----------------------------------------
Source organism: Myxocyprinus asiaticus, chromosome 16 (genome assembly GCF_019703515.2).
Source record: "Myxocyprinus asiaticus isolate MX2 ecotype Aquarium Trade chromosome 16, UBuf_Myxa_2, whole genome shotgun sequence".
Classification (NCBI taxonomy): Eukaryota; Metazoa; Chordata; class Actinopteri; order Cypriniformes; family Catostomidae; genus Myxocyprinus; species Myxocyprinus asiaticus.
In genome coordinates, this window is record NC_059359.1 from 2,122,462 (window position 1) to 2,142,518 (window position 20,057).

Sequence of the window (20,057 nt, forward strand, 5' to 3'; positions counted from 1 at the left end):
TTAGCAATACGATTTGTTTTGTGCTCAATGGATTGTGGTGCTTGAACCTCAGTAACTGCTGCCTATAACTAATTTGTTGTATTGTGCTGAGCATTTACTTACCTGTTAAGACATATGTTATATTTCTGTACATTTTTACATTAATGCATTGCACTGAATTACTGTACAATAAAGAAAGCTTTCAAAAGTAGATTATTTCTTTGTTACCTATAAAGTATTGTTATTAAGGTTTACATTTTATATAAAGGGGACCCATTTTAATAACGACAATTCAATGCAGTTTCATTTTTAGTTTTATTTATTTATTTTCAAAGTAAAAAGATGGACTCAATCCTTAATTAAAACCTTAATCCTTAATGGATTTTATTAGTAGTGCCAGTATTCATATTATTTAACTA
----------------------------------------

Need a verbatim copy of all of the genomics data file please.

Source organism: Myxocyprinus asiaticus, chromosome 16 (genome assembly GCF_019703515.2).
Source record: "Myxocyprinus asiaticus isolate MX2 ecotype Aquarium Trade chromosome 16, UBuf_Myxa_2, whole genome shotgun sequence".
Classification (NCBI taxonomy): Eukaryota; Metazoa; Chordata; class Actinopteri; order Cypriniformes; family Catostomidae; genus Myxocyprinus; species Myxocyprinus asiaticus.
In genome coordinates, this window is record NC_059359.1 from 2,122,462 (window position 1) to 2,142,518 (window position 20,057).

Sequence of the window (20,057 nt, forward strand, 5' to 3'; positions counted from 1 at the left end):
TTAGCAATACGATTTGTTTTGTGCTCAATGGATTGTGGTGCTTGAACCTCAGTAACTGCTGCCTATAACTAATTTGTTGTATTGTGCTGAGCATTTACTTACCTGTTAAGACATATGTTATATTTCTGTACATTTTTACATTAATGCATTGCACTGAATTACTGTACAATAAAGAAAGCTTTCAAAAGTAGATTATTTCTTTGTTACCTATAAAGTATTGTTATTAAGGTTTACATTTTATATAAAGGGGACCCATTTTAATAACGACAATTCAATGCAGTTTCATTTTTAGTTTTATTTATTTATTTTCAAAGTAAAAAGATGGACTCAATCCTTAATTAAAACCTTAATCCTTAATGGATTTTATTAGTAGTGCCAGTATTCATATTATTTAACTA